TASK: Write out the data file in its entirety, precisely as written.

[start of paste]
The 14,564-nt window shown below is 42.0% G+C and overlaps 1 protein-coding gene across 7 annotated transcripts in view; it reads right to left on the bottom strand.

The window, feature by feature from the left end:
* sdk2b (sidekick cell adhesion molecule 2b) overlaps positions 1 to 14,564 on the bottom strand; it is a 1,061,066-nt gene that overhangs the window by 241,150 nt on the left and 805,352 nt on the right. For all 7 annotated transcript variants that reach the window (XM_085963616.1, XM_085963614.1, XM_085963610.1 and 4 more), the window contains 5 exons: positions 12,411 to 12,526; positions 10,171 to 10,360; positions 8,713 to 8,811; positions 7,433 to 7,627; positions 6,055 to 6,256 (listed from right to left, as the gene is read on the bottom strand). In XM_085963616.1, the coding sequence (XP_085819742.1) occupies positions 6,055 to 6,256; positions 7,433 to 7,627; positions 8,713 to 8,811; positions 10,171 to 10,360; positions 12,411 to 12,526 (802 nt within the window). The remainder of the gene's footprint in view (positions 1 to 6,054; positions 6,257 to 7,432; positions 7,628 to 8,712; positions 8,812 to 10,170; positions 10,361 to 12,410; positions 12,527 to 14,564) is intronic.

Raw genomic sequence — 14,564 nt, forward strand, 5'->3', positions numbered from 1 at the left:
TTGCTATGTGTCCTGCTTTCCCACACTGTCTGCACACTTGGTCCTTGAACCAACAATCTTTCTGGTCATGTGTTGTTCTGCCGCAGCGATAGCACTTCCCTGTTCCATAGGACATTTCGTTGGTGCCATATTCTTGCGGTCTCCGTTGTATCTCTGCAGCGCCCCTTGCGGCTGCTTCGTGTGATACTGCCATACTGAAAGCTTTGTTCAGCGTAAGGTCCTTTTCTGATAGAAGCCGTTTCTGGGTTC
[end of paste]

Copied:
The 14,564-nt window shown below is 42.0% G+C and overlaps 1 protein-coding gene across 7 annotated transcripts in view; it reads right to left on the bottom strand.

The window, feature by feature from the left end:
* sdk2b (sidekick cell adhesion molecule 2b) overlaps positions 1 to 14,564 on the bottom strand; it is a 1,061,066-nt gene that overhangs the window by 241,150 nt on the left and 805,352 nt on the right. For all 7 annotated transcript variants that reach the window (XM_085963616.1, XM_085963614.1, XM_085963610.1 and 4 more), the window contains 5 exons: positions 12,411 to 12,526; positions 10,171 to 10,360; positions 8,713 to 8,811; positions 7,433 to 7,627; positions 6,055 to 6,256 (listed from right to left, as the gene is read on the bottom strand). In XM_085963616.1, the coding sequence (XP_085819742.1) occupies positions 6,055 to 6,256; positions 7,433 to 7,627; positions 8,713 to 8,811; positions 10,171 to 10,360; positions 12,411 to 12,526 (802 nt within the window). The remainder of the gene's footprint in view (positions 1 to 6,054; positions 6,257 to 7,432; positions 7,628 to 8,712; positions 8,812 to 10,170; positions 10,361 to 12,410; positions 12,527 to 14,564) is intronic.

Raw genomic sequence — 14,564 nt, forward strand, 5'->3', positions numbered from 1 at the left:
TTGCTATGTGTCCTGCTTTCCCACACTGTCTGCACACTTGGTCCTTGAACCAACAATCTTTCTGGTCATGTGTTGTTCTGCCGCAGCGATAGCACTTCCCTGTTCCATAGGACATTTCGTTGGTGCCATATTCTTGCGGTCTCCGTTGTATCTCTGCAGCGCCCCTTGCGGCTGCTTCGTGTGATACTGCCATACTGAAAGCTTTGTTCAGCGTAAGGTCCTTTTCTGATAGAAGCCGTTTCTGGGTTC